5 Tips for Athletes to Avoid Knee Pain and Injury

It doesn’t matter what sports you are in, knee injuries and incorrect movements go together. Squats can cause knee pain, but so can walking or running if your movement patterns are being compensated due to poor body posture and muscle imbalances.

Read these five tips to avoid any kind of knee pain or even injury!

1. Stop with “junk kilos and junk reps”

The biggest challenge every coach will be facing is finding the optimal amount of physical stress that the athletes can handle and benefit from, without breaking down due to overstrain. It is a difficult task and also hard to evaluate – almost impossible if you are your own coach.

Sooner or later, many athletes will experience practicing “junk kilos and junk reps”. These are the weights and repetitions you don’t benefit from. Instead, they cause additional stress which can severely harm your joints, ligaments and muscles. Your knees are no exception.

Pain develops slowly over time without revealing any obvious red flags along the way. The reason for this is the repeated movements coupled with volume or weight that causes more stress than your joints are able to recover from.

The necessary precautions to take are: a good training plan, technique fix, anatomically fitted knee support and exercises to strengthen the weak parts of your body that may cause imbalances in your movements. If the pain is already there you recover by rest, contrast bath therapy (heat/ice theraphy) and rehabilitation exercises.

2. Control your movement and stabilize your body

Strength exercises have gotten a bad reputation caused by the people that are doing them wrong. However, they are not bad for you by definition, but demand that you know what you are doing. For example, athletes like Olympic weightlifers have learned the proper technique, drilled it over and over again in order to strengthen certain positions to gain control of each lift.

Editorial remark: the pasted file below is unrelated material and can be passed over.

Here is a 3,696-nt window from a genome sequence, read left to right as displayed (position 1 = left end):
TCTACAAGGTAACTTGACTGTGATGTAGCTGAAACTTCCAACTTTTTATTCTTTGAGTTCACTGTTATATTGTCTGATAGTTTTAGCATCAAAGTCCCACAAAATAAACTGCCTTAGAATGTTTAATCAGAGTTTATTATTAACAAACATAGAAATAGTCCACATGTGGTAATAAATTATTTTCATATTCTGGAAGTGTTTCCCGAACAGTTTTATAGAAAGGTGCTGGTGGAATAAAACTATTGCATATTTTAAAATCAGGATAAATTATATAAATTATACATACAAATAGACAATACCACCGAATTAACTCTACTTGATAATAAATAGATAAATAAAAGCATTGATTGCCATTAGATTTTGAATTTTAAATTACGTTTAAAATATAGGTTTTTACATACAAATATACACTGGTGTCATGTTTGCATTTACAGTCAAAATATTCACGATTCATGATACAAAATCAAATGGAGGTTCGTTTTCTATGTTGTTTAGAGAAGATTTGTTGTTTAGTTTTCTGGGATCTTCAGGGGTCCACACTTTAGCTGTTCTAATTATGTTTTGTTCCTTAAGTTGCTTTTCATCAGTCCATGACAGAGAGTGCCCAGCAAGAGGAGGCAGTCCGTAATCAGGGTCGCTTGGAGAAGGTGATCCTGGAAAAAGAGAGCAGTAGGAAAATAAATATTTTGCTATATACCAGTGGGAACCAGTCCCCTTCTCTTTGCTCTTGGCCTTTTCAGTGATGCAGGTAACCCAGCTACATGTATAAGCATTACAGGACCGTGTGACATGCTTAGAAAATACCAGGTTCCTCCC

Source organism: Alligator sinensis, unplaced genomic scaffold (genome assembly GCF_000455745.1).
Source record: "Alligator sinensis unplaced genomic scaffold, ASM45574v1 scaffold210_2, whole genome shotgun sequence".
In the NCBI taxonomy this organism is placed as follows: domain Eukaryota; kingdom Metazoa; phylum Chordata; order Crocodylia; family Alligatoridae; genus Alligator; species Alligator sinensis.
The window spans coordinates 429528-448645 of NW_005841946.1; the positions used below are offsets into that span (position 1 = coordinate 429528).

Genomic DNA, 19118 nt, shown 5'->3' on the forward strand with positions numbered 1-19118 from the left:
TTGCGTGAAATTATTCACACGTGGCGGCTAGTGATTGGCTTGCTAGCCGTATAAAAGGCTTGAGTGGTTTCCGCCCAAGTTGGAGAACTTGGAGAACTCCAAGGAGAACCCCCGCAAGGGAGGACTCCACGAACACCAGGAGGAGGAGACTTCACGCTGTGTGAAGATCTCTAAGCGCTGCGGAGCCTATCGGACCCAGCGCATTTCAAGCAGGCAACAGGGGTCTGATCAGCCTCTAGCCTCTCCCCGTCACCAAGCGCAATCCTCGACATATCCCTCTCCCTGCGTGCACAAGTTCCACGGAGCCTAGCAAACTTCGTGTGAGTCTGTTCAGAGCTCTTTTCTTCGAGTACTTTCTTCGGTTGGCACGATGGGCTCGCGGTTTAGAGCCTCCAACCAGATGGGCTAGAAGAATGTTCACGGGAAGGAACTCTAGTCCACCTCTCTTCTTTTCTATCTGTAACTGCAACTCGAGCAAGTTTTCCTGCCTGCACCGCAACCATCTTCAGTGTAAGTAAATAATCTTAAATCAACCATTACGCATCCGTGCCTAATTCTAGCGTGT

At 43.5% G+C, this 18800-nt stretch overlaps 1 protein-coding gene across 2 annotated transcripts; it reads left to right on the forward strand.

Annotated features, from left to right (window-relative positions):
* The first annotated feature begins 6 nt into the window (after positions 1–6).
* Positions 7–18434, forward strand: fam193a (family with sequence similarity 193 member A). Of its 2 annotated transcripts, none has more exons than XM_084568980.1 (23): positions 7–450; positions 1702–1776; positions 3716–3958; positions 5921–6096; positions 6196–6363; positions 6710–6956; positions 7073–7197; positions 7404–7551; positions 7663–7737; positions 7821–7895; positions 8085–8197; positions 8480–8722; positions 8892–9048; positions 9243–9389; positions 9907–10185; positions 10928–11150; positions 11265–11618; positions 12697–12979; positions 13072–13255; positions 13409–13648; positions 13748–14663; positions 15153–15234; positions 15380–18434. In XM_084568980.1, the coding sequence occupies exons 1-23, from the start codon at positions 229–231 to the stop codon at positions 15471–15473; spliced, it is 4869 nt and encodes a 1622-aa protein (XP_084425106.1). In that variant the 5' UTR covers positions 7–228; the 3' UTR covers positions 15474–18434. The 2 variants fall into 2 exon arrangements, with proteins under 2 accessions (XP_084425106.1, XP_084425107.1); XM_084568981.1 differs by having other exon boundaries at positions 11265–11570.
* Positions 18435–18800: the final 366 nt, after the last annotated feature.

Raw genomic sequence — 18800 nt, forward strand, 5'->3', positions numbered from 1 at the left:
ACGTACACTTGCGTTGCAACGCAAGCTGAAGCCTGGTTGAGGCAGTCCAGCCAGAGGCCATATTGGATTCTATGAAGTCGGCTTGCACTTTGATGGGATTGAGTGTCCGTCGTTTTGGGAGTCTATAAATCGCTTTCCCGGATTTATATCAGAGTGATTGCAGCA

Anyone lifting too heavy weights can get in trouble in the event of unpredictable, sudden twists or falls that lead to knee injuries such as sprains, strains, torn ligaments or tendons, dislocation of the knee cap and torn meniscus, etc.

In order to be in control and be able to lift more, first, ask for help and get your squats and other weightlifting movements checked. While doing this, focus on your posture. How is your pelvis moving during the lift? How curved does your spine get? How do you position your knees? Do you need to work on your agility? Do you know how to stabilize your spine? After that is done, start practising your exercises with lower weights and progress gradually until your movements become controlled.

3. Use knee sleeves

The closer you get to your PR numbers, the more vulnerable your knees will get. Many athletes turn to knee support in order to add stability, warmth and compression to their joints. The knee support will create a feeling of safety as well as actually preventing injuries. For example the four-time Fittest Man on Earth, Rich Froning, says he simply feels better squatting with knee sleeves on.